Coopworth house, which is located on Bruny Island off the southeastern coast of Tasmania, occupies a compact footprint to retain as much land as possible, and its design seeks to create spaces with generous proportions that make the most of the internal volume.
Melbourne firm FMD Architects has completed a farmhouse and sheep station in rural Tasmania featuring a plywood-lined interior and corrugated metal cladding that references vernacular agricultural buildings.
The main living areas feature sloping ceilings that follow the angled roofline. The space is lined with plywood panels, except for parts of the ceiling that show off wool insulation sourced from the farm’s sheep. “Sealed with clear, polycarbonate corrugated sheeting, the wool adds to the thermal performance, while celebrating the agricultural connections as an abstract wool fresco,” FMD Architects adds.
The house sits atop a hill surrounded by arable farmland and was designed by FMD Architects as a contemporary take on the farmhouses and shacks found throughout the area.
“The site’s resident Coopworth sheep, the wide-ranging views to the water and mountain ranges beyond, as well as the weathering red lead shacks dotted over the island provide an ever-changing landscape with which the house converses,” the architects said.
The glazing is pushed to the edge of the building envelope, where it sits within timber-lined niches that provide places to relax while creating a feeling of being immersed in the landscape.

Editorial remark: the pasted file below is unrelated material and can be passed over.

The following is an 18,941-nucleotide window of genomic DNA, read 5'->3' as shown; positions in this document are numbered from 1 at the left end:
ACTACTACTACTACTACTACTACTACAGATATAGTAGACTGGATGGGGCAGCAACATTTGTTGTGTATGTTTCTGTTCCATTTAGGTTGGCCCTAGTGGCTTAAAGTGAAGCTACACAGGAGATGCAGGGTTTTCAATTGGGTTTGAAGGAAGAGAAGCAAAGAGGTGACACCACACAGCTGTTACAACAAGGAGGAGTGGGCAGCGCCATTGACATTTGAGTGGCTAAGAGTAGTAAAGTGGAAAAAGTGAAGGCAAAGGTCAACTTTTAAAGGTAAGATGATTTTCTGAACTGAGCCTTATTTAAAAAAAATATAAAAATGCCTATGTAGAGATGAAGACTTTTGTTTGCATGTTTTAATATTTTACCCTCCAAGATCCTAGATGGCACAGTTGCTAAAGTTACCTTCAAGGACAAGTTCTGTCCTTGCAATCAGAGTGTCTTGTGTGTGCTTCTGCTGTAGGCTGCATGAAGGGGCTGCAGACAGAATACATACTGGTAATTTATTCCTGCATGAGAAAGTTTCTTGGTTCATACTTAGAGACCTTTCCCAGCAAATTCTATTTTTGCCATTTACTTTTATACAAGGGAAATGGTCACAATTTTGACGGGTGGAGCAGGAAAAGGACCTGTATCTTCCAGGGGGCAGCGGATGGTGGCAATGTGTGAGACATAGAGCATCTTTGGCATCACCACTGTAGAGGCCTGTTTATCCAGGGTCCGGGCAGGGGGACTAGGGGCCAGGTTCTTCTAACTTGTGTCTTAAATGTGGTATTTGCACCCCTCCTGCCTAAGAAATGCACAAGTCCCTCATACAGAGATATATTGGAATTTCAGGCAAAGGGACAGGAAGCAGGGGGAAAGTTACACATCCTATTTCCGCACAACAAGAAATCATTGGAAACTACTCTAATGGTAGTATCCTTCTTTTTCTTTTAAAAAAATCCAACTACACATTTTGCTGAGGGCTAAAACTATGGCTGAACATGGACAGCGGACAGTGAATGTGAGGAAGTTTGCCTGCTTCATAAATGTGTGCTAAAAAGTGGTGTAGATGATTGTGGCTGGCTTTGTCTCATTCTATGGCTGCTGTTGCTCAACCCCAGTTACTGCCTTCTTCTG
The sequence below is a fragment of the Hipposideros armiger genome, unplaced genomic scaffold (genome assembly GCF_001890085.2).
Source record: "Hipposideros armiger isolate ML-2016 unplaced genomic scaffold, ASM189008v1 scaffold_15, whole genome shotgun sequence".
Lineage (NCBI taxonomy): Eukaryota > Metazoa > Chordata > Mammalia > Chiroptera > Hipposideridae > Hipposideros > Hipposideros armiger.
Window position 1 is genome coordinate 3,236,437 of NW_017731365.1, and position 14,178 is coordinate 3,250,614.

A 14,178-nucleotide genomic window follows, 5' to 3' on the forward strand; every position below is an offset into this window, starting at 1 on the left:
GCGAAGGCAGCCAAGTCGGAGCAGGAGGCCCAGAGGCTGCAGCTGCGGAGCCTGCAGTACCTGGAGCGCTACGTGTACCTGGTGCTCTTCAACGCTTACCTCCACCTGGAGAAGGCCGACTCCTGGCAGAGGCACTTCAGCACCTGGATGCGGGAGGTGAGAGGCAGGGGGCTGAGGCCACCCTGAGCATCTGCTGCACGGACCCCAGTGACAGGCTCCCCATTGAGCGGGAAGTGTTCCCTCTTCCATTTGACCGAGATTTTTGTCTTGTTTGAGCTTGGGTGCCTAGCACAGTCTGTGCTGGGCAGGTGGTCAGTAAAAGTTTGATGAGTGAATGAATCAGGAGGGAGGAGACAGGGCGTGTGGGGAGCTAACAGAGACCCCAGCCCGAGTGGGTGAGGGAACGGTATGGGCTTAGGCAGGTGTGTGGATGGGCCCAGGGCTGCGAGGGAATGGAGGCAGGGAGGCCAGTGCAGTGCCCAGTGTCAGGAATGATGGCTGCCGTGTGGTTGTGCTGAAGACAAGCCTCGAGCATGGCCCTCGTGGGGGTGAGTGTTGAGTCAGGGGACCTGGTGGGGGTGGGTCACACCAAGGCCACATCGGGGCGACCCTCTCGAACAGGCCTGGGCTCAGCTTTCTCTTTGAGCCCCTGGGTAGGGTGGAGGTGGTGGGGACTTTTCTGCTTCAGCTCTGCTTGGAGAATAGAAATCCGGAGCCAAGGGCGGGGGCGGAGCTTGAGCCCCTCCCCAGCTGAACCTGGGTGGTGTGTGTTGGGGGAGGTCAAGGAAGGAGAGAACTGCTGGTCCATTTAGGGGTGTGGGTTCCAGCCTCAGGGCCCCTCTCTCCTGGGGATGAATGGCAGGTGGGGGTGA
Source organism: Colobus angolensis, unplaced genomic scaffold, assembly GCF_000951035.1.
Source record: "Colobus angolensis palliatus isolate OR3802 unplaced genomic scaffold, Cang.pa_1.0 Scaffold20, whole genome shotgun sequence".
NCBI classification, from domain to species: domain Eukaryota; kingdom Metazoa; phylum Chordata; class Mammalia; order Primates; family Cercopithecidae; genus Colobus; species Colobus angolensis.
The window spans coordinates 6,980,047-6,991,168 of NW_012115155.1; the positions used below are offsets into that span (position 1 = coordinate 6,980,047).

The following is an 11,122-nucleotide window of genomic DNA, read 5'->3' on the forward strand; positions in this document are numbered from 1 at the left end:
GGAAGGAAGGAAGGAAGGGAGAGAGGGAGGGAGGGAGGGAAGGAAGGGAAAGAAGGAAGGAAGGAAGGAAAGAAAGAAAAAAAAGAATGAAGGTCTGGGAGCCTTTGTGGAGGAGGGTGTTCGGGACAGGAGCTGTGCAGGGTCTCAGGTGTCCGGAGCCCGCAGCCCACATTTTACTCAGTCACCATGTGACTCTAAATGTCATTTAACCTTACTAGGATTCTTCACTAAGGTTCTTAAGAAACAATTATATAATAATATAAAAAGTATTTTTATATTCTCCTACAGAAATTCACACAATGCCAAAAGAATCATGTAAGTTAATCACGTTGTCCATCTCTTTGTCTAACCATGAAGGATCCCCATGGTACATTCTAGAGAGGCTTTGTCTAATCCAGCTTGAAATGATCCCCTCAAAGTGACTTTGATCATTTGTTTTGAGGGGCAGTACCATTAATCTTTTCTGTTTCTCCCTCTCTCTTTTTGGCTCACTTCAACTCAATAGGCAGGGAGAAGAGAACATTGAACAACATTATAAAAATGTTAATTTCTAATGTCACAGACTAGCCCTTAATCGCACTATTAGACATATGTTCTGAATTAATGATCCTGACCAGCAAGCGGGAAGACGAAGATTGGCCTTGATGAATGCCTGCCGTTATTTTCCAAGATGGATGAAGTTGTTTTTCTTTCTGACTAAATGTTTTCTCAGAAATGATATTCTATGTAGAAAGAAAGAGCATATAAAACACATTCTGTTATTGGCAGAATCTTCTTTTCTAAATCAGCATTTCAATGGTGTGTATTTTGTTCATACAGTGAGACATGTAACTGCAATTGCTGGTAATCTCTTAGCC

The plywood-clad living area contains a wood-burning stove and a low storage unit that separates the kitchen and dining space from the lounge. Two bedrooms are positioned at the western end of the ground floor, with a laundry room and bathroom situated behind the central stair.
The main bathroom features a sunken bath incorporated into a brick-tiled volume that evokes the chimney stacks found on vernacular buildings. A large window flanking the bath provides the bather with views of the surrounding paddock and the bay beyond.
The staircase provides access to a mezzanine study area and attic bedroom. Both spaces are slotted in beneath the steeply pitched roof and receive daylight from angular openings. Coopworth is designed for two occupants, but can accommodate family and friends thanks to various informal sleeping options inspired by Australian verandah sleepouts and caravan bunk beds.
Sunken beds incorporated into the window bays can be used as sleeping mats, while a single bed is hidden within a wall of plywood joinery next to the staircase.
Images by Dianna Snape via Dezeen
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